Hi,

I work for a not-for-profit company that provides physical therapy to kids in the developing world who otherwise wouldn’t have access to healthcare. Most of the kids I work with need braces/splints, but are not available, or very expensive if bought from the medical community here. So they go without. Which has me looking into 3d printing as a potential solution to provide these materials to them.

I’m COMPLETELY new to 3d printing.

I’ll be printing most likely 95% of our stuff in PLA

Considering:

Prusa i3 MK3 purchased FROM Prusa

HICTOP Creatlity CR-10s

Tevo Little Monster

I’ve heard nothing but greatness about the Prusa, the downside is the print volume with maximum height of 250mm. I *think* this will work for most of our kids, since they’re kids and smaller than adults, however I’d hate to spend $750 on a machine and then find myself running into circumstances where I wish I had the extra 15 or 25 cm.

My concerns:

Will be buying a build kit, any idea if the build for Tevo or HICTOP is as straightforward as the Prusa? I’m a PT, not an engineer/electrician etc. I want a build kit that’s reasonably simple to put together.

Reliability/durability of parts. Since it’s being used in the developing world with difficulty accessing replacement parts - I’m looking for something that’s generally known for being reliable. Otherwise I may have to fly into Europe to access replacement parts.

Learning curve/community support - Once it’s put together and working, I get to figure out how to use it. I’ve found some files on thingverse that I can start out printing, and since I’m using PLA - will heat mold to get exactly the shape/support needed. Do HICTOP or TEVO have support communities that are substantial/anywhere near the Prusa community?

Do they all use the same open source software? Is there an open source software that’s easier to learn initially than others?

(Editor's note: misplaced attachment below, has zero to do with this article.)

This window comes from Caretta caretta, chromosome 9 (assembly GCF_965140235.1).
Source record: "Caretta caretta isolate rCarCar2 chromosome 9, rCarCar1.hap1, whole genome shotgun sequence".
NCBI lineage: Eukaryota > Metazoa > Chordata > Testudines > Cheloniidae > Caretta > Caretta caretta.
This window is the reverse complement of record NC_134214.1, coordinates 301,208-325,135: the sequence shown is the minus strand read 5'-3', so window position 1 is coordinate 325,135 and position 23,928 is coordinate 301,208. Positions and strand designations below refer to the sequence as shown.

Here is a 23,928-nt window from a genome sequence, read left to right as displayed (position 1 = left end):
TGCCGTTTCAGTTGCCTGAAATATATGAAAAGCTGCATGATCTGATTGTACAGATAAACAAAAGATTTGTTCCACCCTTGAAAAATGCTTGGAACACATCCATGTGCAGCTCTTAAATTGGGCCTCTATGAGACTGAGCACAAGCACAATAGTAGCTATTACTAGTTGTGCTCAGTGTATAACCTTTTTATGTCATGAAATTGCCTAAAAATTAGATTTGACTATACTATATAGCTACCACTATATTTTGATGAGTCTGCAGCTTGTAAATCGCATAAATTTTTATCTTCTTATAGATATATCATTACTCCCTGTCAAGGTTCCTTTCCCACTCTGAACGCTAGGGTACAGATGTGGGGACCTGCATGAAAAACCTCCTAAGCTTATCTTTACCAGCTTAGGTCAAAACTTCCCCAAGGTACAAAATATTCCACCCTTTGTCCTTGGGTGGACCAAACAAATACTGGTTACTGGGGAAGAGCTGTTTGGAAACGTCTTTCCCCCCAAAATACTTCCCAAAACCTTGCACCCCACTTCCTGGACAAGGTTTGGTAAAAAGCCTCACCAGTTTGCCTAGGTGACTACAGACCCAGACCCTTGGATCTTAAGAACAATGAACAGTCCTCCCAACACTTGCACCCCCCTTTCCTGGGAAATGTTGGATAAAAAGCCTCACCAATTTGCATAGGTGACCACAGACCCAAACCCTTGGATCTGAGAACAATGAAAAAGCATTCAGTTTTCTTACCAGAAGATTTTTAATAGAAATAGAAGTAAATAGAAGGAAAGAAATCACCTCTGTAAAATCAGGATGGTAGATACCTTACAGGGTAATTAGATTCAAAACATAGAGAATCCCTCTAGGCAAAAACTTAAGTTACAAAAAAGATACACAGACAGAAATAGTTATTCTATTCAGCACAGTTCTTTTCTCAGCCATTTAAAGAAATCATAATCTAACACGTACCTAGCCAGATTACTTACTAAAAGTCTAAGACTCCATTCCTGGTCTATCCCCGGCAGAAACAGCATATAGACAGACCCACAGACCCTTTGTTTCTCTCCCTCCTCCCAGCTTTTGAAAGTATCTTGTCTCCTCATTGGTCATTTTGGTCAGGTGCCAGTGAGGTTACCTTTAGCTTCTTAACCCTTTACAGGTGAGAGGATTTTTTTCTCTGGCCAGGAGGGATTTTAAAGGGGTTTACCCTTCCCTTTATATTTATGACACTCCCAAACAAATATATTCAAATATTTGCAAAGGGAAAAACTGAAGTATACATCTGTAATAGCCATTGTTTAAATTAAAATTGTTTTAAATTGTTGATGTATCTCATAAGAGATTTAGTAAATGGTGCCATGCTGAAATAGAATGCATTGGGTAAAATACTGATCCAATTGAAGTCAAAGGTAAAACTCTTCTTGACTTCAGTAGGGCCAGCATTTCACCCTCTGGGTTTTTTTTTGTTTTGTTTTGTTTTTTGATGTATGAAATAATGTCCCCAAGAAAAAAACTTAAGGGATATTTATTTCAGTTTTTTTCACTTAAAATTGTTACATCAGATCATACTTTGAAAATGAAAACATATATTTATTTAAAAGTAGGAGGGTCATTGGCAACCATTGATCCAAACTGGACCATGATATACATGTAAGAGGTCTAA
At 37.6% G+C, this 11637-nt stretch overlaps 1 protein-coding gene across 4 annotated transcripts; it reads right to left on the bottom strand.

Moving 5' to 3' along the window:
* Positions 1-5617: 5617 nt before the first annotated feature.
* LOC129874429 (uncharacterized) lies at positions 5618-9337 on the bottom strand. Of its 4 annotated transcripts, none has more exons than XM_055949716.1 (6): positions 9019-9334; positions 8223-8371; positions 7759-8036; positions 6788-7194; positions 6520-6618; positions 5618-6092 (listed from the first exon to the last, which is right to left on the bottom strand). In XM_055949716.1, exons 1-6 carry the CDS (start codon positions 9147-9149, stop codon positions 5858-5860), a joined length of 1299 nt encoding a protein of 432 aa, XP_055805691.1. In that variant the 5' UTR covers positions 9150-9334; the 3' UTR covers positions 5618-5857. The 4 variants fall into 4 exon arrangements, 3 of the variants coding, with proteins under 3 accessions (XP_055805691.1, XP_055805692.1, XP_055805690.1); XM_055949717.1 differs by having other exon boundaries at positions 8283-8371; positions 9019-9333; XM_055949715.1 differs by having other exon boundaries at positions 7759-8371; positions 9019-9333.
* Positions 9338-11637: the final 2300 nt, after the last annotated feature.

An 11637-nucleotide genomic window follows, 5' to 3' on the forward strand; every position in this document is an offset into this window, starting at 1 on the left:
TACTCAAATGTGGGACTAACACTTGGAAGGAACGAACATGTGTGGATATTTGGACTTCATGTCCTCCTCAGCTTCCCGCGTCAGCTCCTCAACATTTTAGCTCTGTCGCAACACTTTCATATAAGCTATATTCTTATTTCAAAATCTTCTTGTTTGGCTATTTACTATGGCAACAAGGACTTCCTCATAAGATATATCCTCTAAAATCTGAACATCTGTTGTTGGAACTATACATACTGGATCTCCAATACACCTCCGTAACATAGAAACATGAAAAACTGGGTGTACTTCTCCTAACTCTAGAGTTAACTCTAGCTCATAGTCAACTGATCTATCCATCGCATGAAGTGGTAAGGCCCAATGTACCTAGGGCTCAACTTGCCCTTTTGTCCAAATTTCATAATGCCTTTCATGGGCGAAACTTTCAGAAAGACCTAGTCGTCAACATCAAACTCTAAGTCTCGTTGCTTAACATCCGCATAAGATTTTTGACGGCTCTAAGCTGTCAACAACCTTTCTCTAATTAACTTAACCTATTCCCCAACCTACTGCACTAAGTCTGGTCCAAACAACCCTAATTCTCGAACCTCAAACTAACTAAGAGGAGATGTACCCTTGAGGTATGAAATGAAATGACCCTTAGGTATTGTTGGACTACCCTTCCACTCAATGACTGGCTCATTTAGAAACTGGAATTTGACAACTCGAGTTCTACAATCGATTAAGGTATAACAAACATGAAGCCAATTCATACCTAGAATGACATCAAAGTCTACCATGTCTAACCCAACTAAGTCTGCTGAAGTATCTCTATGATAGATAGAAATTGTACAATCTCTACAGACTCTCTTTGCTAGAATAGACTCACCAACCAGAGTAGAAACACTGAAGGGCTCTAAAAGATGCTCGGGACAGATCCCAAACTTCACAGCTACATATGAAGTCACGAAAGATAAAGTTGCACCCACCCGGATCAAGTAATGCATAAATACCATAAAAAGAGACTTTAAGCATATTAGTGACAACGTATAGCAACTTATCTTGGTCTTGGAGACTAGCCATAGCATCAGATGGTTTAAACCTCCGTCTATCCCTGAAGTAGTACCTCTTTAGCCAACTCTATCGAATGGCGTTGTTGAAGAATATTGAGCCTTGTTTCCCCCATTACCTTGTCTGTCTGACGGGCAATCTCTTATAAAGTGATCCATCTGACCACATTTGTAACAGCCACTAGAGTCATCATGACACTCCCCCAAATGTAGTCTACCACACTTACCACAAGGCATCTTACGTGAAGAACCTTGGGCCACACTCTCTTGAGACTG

Thanks so much for your help, I’ve been searching the 3dhubs community for related past topics, but a few points of my situation are unique.

I bought a Prusa 83 Mk2, and returned it, as it is not reliable. After thousands of hours of printing, I would invest in a CR10, as it is very reliable, and has a respectable build volume. Also, with all Prusa printers, you can’t use their full build volume, as it just doesn’t work. I wouldn’t go with a tevo printer as the power source is kind of dangerous. I might have been just that one unlucky person when receiving my Prusa printer, but I go to a local 3d printing shop, and he told me, in the time span of half a year, he had gotten the most repair request for the MK2, and MK2S, than any other printer ever. He owns like 30 printers.

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Hi Aaron,

Great initiative!

I don’t have the same experience as ANDM_IN_3D with the Prusa i3 MK2. I find it very reliable.

I have the printer for a year now and it is almost fulltime printing. The only downtime I had was after the X-axis and Y-axis belts starting to deteriorate. After replacing them the printer never had any downtime. The original Prusa belts in my experience are not capable of handling the tension for a long time. I replaced them with kevlar reinforced GT2 belts. Just stock a couple of meter of those and you are good to go.